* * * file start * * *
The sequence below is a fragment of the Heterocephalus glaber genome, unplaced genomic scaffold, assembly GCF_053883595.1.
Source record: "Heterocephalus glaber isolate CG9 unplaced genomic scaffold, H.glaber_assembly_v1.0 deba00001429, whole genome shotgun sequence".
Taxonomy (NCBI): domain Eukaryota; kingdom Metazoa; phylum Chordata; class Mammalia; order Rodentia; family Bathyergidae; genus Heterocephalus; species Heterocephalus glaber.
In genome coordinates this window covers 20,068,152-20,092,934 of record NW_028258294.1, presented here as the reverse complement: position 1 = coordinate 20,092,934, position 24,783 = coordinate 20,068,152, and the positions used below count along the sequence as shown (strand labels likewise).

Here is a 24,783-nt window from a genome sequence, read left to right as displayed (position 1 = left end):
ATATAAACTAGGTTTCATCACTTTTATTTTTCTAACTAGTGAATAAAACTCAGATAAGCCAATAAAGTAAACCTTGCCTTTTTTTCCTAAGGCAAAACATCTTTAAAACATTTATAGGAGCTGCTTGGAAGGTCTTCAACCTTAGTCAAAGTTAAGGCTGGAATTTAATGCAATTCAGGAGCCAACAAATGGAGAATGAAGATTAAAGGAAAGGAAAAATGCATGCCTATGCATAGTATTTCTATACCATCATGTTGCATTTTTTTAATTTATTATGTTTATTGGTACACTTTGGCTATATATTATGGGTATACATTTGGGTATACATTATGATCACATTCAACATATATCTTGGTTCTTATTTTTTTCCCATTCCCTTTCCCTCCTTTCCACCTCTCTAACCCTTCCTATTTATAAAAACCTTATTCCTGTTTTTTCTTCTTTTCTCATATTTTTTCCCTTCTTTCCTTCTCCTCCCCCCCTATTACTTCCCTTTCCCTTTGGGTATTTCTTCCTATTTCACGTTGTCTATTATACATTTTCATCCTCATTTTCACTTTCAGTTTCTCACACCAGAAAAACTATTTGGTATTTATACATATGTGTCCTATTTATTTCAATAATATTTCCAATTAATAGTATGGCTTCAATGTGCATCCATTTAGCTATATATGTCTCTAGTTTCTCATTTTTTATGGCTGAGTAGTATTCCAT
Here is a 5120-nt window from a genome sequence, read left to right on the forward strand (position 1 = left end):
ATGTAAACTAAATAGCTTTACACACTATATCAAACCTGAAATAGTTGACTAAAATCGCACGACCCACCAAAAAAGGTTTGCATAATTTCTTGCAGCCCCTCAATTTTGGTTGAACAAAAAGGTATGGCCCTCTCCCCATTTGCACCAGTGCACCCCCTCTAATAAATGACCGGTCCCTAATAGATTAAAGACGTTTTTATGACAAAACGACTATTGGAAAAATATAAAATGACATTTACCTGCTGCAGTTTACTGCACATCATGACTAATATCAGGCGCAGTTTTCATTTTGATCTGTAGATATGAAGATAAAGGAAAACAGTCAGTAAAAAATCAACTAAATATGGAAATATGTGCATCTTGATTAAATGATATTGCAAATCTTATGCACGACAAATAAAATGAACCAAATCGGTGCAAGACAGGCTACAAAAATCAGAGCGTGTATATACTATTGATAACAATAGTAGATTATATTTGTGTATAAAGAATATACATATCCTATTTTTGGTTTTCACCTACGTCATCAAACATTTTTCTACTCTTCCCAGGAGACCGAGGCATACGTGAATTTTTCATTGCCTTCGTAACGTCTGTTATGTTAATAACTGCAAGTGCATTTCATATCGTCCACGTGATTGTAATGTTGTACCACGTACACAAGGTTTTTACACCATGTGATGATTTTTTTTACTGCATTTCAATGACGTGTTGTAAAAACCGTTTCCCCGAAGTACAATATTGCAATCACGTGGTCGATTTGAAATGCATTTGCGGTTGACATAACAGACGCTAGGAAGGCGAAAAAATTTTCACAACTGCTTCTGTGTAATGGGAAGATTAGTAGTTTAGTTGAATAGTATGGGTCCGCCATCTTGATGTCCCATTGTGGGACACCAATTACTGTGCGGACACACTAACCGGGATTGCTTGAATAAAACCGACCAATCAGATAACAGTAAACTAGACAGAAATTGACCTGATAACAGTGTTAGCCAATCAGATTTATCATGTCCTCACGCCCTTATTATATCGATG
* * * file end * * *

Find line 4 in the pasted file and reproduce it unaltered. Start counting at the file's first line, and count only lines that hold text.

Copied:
In genome coordinates this window covers 20,068,152-20,092,934 of record NW_028258294.1, presented here as the reverse complement: position 1 = coordinate 20,092,934, position 24,783 = coordinate 20,068,152, and the positions used below count along the sequence as shown (strand labels likewise).